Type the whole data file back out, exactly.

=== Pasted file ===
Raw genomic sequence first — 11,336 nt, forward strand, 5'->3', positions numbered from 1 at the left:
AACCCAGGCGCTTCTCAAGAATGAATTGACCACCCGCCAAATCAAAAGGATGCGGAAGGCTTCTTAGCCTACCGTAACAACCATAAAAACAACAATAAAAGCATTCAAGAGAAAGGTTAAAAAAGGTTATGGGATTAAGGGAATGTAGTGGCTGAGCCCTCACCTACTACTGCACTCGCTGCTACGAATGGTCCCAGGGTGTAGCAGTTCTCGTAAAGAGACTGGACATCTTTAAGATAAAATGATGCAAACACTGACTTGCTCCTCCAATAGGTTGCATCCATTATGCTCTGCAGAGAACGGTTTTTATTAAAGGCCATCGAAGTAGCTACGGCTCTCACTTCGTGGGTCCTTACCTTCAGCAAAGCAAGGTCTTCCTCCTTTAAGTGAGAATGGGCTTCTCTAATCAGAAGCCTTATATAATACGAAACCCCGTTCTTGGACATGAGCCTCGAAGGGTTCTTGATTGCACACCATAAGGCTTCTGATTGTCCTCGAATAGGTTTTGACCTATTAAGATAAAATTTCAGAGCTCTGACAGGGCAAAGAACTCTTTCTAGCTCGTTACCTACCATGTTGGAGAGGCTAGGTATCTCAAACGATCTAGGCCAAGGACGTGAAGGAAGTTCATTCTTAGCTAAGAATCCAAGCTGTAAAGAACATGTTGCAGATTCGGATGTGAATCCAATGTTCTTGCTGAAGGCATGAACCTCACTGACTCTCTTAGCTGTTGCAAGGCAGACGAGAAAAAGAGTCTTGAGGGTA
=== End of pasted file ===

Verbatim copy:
Raw genomic sequence first — 11,336 nt, forward strand, 5'->3', positions numbered from 1 at the left:
AACCCAGGCGCTTCTCAAGAATGAATTGACCACCCGCCAAATCAAAAGGATGCGGAAGGCTTCTTAGCCTACCGTAACAACCATAAAAACAACAATAAAAGCATTCAAGAGAAAGGTTAAAAAAGGTTATGGGATTAAGGGAATGTAGTGGCTGAGCCCTCACCTACTACTGCACTCGCTGCTACGAATGGTCCCAGGGTGTAGCAGTTCTCGTAAAGAGACTGGACATCTTTAAGATAAAATGATGCAAACACTGACTTGCTCCTCCAATAGGTTGCATCCATTATGCTCTGCAGAGAACGGTTTTTATTAAAGGCCATCGAAGTAGCTACGGCTCTCACTTCGTGGGTCCTTACCTTCAGCAAAGCAAGGTCTTCCTCCTTTAAGTGAGAATGGGCTTCTCTAATCAGAAGCCTTATATAATACGAAACCCCGTTCTTGGACATGAGCCTCGAAGGGTTCTTGATTGCACACCATAAGGCTTCTGATTGTCCTCGAATAGGTTTTGACCTATTAAGATAAAATTTCAGAGCTCTGACAGGGCAAAGAACTCTTTCTAGCTCGTTACCTACCATGTTGGAGAGGCTAGGTATCTCAAACGATCTAGGCCAAGGACGTGAAGGAAGTTCATTCTTAGCTAAGAATCCAAGCTGTAAAGAACATGTTGCAGATTCGGATGTGAATCCAATGTTCTTGCTGAAGGCATGAACCTCACTGACTCTCTTAGCTGTTGCAAGGCAGACGAGAAAAAGAGTCTTGAGGGTA